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Online Encyclopedia
Originally appearing in Volume V06, Page 645 of the 1911 Encyclopedia Britannica.
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COENACULUM, the term applied to the eating-room of a Roman house in which the supper (coena) or latest meal was taken. It was sometimes placed in an upper storey and reached by an external staircase. The Last Supper in the New Testament was taken in the Coenaculum, the " large upper room " cited in St Mark (xiv. 15) and St Luke (xxii. 12). C(ENWULF (d. 821), king of Mercia, succeeded to the throne in 796, on the death of Ecgfrith, son of Offa. His succession is somewhat remarkable, as his direct ancestors do not seem to have held the throne for six generations. In 798 he invaded Kent, deposed and imprisoned Eadberht Prien, and made his own brother Cuthred king. Cuthred reigned in Kent from 798 to 807, when he died, and Ccenwulf seems to have taken Kent into his own hands. It was during this reign that the archbishopric of Lichfield was abolished, probably before 803, as the Hygeberht who signed as an abbot at the council of Cloveshoe in that year was presumably the former archbishop. Ccenwulf appears from the charters to have quarrelled with Wulfred of Canterbury, who was consecrated in 8o6, and the dispute continued for several years. It was probably only settled at Cloveshoe in 825, when the lawsuit of Cwcenthryth, daughter and heiress of Ccenwulf, with Wulfred was terminated. Ccenwulf may have instigated the raid of IEthelmund, earl of the Hwicce, upon the accession of Ecgberht. He died in 821, and was succeeded by his brother Ceolwulf I. See Earle and Plummer's edition of the Anglo-Saxon Chronicle, 796, 819 (Oxford, 1892) ; W. de G. Birch, Cartularium Saxonicum, 378 (London, 1885-1893). (F. G. M. B.)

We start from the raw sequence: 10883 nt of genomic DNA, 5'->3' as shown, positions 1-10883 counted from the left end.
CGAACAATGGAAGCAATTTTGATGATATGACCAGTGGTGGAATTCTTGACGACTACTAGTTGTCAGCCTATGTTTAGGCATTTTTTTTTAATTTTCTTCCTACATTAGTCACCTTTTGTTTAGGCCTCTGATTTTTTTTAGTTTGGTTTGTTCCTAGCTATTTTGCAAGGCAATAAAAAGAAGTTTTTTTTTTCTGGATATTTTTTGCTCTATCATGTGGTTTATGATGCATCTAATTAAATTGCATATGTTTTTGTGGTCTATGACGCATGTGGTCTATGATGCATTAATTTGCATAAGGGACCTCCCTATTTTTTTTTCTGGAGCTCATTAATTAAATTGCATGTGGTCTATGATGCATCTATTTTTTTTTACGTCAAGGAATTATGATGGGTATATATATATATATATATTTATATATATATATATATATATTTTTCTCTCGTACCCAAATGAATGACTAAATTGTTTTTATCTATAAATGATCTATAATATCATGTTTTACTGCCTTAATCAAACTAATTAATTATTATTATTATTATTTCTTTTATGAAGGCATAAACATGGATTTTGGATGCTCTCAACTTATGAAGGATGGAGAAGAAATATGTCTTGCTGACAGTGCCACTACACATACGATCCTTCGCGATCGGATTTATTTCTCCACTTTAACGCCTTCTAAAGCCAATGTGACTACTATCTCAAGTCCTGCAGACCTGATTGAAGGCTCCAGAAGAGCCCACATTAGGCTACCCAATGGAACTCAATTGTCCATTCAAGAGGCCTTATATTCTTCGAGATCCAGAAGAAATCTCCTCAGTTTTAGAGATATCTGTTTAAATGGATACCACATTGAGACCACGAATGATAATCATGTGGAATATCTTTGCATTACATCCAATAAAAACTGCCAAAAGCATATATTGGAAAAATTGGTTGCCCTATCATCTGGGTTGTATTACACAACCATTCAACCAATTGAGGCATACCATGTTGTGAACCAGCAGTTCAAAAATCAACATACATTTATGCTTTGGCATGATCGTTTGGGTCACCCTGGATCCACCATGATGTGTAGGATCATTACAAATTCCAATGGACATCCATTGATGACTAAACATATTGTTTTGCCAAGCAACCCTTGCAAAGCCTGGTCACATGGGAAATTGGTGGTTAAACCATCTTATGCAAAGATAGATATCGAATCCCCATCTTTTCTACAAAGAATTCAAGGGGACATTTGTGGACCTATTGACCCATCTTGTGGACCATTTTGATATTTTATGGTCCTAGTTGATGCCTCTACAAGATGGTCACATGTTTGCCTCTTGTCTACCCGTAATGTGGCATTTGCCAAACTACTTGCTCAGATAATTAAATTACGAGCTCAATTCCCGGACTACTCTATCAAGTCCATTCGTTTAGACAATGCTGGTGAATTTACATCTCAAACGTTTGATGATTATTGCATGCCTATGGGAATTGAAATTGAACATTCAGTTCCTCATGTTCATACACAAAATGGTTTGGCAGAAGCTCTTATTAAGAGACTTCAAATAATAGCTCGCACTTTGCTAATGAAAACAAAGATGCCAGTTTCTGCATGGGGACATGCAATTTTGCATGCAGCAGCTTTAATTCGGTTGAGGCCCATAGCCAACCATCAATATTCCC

End of Article: COENACULUM
COERCION (from Lat. coercere, to restrain)

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